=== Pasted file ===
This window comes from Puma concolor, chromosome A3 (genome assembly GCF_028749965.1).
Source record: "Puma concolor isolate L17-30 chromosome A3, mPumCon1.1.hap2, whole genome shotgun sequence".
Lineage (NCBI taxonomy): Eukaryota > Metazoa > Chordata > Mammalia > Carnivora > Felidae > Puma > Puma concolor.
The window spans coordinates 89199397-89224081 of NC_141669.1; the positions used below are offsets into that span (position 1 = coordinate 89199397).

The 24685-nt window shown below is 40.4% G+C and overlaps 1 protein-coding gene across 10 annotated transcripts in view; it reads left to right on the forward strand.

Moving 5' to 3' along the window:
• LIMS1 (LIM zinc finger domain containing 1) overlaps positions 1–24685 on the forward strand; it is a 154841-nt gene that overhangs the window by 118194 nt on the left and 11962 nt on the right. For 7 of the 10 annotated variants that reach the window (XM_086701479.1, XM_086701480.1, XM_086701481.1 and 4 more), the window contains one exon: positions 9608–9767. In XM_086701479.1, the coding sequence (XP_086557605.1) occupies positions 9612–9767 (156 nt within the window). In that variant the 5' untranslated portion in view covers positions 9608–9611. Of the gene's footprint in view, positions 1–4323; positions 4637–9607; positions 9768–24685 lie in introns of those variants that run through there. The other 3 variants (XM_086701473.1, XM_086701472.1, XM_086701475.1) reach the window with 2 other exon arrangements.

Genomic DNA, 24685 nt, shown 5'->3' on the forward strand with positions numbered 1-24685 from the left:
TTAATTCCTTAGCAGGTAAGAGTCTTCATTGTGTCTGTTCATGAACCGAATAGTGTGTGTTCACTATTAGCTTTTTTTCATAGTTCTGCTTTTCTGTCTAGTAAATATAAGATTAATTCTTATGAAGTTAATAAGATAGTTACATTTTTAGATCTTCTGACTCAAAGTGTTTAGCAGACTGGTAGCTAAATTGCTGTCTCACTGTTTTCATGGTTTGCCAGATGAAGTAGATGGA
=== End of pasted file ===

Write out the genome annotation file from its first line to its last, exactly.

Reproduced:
This window comes from Puma concolor, chromosome A3 (genome assembly GCF_028749965.1).
Source record: "Puma concolor isolate L17-30 chromosome A3, mPumCon1.1.hap2, whole genome shotgun sequence".
Lineage (NCBI taxonomy): Eukaryota > Metazoa > Chordata > Mammalia > Carnivora > Felidae > Puma > Puma concolor.
The window spans coordinates 89199397-89224081 of NC_141669.1; the positions used below are offsets into that span (position 1 = coordinate 89199397).

The 24685-nt window shown below is 40.4% G+C and overlaps 1 protein-coding gene across 10 annotated transcripts in view; it reads left to right on the forward strand.

Moving 5' to 3' along the window:
• LIMS1 (LIM zinc finger domain containing 1) overlaps positions 1–24685 on the forward strand; it is a 154841-nt gene that overhangs the window by 118194 nt on the left and 11962 nt on the right. For 7 of the 10 annotated variants that reach the window (XM_086701479.1, XM_086701480.1, XM_086701481.1 and 4 more), the window contains one exon: positions 9608–9767. In XM_086701479.1, the coding sequence (XP_086557605.1) occupies positions 9612–9767 (156 nt within the window). In that variant the 5' untranslated portion in view covers positions 9608–9611. Of the gene's footprint in view, positions 1–4323; positions 4637–9607; positions 9768–24685 lie in introns of those variants that run through there. The other 3 variants (XM_086701473.1, XM_086701472.1, XM_086701475.1) reach the window with 2 other exon arrangements.

Genomic DNA, 24685 nt, shown 5'->3' on the forward strand with positions numbered 1-24685 from the left:
TTAATTCCTTAGCAGGTAAGAGTCTTCATTGTGTCTGTTCATGAACCGAATAGTGTGTGTTCACTATTAGCTTTTTTTCATAGTTCTGCTTTTCTGTCTAGTAAATATAAGATTAATTCTTATGAAGTTAATAAGATAGTTACATTTTTAGATCTTCTGACTCAAAGTGTTTAGCAGACTGGTAGCTAAATTGCTGTCTCACTGTTTTCATGGTTTGCCAGATGAAGTAGATGGA